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UPDATE: News-Times, Record to share offices in Coupeville

Whidbey News-Times Publisher Marcia Van Dyke decided to move the newspaper office to Coupeville because the building in Oak Harbor has become cost-prohibitive to maintain. - Jenny Manning / Whidbey News-Times
Whidbey News-Times Publisher Marcia Van Dyke decided to move the newspaper office to Coupeville because the building in Oak Harbor has become cost-prohibitive to maintain.
— image credit: Jenny Manning / Whidbey News-Times

Whidbey News-Times Publisher Marcia Van Dyke announced this week that the newspaper is moving its office from Oak Harbor to Coupeville because the current, aging building on SE Barrington Drive is too large for the staff and too expensive to maintain.

Faced with the dilemma of finding new office space, Van Dyke decided to consolidate space with its sister newspaper, the South Whidbey Record.

“The two newspapers will be able to share other valuable resources. By sharing the best assets of each newspaper in every department, we will see an improved product in both markets,” said Van Dyke, who is publisher of both papers.

Van Dyke said the move will not affect news coverage, the papers’ commitment to the Oak Harbor and South Whidbey communities, or the look of the papers. The two newspapers already share a number of management-level employees.

The two Sound Publishing-owned newspapers will remain separate, editorially independent news entities that cover the different communities of Whidbey Island. There are no plans to change from a twice-weekly newspaper. There will not be a staff reduction.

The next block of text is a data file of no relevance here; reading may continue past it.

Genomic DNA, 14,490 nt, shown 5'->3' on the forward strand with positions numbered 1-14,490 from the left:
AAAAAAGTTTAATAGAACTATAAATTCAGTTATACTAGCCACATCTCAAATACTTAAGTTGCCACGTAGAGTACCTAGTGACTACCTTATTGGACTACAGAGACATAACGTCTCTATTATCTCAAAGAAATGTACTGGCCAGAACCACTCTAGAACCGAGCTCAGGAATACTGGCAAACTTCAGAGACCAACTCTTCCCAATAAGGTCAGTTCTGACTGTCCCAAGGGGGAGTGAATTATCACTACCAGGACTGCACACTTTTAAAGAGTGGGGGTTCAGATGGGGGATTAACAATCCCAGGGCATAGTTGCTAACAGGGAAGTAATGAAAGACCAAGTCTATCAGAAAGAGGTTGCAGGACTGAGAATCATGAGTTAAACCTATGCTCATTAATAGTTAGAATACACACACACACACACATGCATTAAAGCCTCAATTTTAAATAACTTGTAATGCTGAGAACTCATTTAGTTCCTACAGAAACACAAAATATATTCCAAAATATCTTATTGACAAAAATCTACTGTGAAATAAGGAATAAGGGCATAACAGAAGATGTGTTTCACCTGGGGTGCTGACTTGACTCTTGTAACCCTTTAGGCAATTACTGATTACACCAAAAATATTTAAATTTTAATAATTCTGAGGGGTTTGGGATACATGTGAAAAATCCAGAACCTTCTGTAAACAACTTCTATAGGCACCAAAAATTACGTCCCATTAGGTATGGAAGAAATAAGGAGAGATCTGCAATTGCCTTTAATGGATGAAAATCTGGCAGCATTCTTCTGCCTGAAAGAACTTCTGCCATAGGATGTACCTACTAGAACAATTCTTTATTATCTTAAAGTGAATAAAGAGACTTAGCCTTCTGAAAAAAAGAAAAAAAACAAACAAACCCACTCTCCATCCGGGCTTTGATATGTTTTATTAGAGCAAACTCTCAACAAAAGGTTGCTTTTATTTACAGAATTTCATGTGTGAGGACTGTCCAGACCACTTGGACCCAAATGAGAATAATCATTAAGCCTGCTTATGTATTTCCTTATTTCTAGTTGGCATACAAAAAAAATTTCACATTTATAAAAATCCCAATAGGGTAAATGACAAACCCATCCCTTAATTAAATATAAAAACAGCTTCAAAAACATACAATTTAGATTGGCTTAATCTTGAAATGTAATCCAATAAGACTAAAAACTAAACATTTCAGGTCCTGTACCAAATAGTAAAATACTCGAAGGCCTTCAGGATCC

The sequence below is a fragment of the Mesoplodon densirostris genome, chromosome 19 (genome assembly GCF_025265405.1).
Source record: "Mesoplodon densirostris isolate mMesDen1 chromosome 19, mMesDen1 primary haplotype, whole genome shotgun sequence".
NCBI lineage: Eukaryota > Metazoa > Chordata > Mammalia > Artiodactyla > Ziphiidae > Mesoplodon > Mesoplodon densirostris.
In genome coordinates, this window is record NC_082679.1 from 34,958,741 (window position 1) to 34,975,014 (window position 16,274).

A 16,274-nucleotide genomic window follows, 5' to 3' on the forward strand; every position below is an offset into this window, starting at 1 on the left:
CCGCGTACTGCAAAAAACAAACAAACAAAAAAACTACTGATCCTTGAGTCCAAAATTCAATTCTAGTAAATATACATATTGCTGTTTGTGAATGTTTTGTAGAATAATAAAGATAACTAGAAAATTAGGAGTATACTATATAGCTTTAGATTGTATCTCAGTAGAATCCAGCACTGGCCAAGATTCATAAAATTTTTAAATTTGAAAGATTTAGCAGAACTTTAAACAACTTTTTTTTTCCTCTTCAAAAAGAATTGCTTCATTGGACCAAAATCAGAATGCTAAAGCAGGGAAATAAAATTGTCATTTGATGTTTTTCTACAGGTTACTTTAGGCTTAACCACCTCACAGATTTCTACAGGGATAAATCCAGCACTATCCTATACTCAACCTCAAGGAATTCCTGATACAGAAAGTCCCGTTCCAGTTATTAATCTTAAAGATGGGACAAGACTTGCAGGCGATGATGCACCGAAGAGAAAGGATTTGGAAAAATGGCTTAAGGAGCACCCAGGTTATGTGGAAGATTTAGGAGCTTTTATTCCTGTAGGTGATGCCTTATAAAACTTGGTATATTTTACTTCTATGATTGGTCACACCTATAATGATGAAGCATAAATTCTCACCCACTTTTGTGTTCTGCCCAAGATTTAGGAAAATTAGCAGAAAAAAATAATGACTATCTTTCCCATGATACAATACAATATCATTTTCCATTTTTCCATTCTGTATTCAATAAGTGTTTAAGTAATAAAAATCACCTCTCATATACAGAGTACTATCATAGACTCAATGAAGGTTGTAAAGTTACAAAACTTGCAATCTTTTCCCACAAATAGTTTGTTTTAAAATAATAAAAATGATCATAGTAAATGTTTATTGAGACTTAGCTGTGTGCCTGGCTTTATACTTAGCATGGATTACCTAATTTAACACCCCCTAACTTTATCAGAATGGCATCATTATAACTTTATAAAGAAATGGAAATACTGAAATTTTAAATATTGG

More people are reading the News-Times and South Whidbey Record than ever before, even though print circulation has declined in recent years. The printed News-Times has a readership of 15,000 people, while the Record’s readership is nearly 10,000. The News-Times is developing a strong and growing Web presence, with 31,000 unique visitors making 270,000 pageviews last month. The Record has 14,000 unique visitors each month.

It is well known that newspapers across the country are struggling to survive in the face of tough economic times and the rise of the Internet. For Sound Publishing, the move will cut overhead costs and keep the newspapers vibrant for years to come.

“In looking at alternative sites, we decided that maintaining one office for our two newspapers would be the most cost effective and efficient way to run our business,” Van Dyke said.

The Whidbey News-Times building is falling apart and extremely cost-prohibitive to maintain, so Van Dyke has been exploring other options for office space. She decided on a building in Coupe’s Village, on the south end of Coupeville, that has an energy-efficient building large enough for the two newspaper offices.

The News-Times has a long history on Central Whidbey. The Island County Times was established in Coupeville in 1891. Publisher A. Glenn Smith merged the Island County Times with the Oak Harbor News in 1959, creating the Whidbey News-Times.

“This is the last issue of the proud old Island County News established in 1891 in Coupeville, and one of the oldest weeklies in the State of Washington,” Smith wrote in the Sept. 24, 1959 edition of the Island County News.

Van Dyke said, “I want to assure all of our readers and advertisers on Whidbey Island that this move in no way changes our commitment to producing the best quality news known on Whidbey Island. We plan to be as present in Oak Harbor and Langley as we have always been and will continue to support those organizations, non-profits and community projects and events with the same enthusiasm as has been our tradition.”

Van Dyke said she will miss the old News-Times building on Barrington Ave., despite its drawbacks.

“I’ve spent the last 15 years of my life here,” she said. “That’s longer than I’ve lived in any house.”

Both papers are scheduled to complete the move to the new Coupeville office in early April. The South Whidbey Record has been renting space in the historic Bayview Cash Store in recent years. The News-Times property in Oak Harbor, located next to the police station and across the street from City Hall, is on the market for $750,000.

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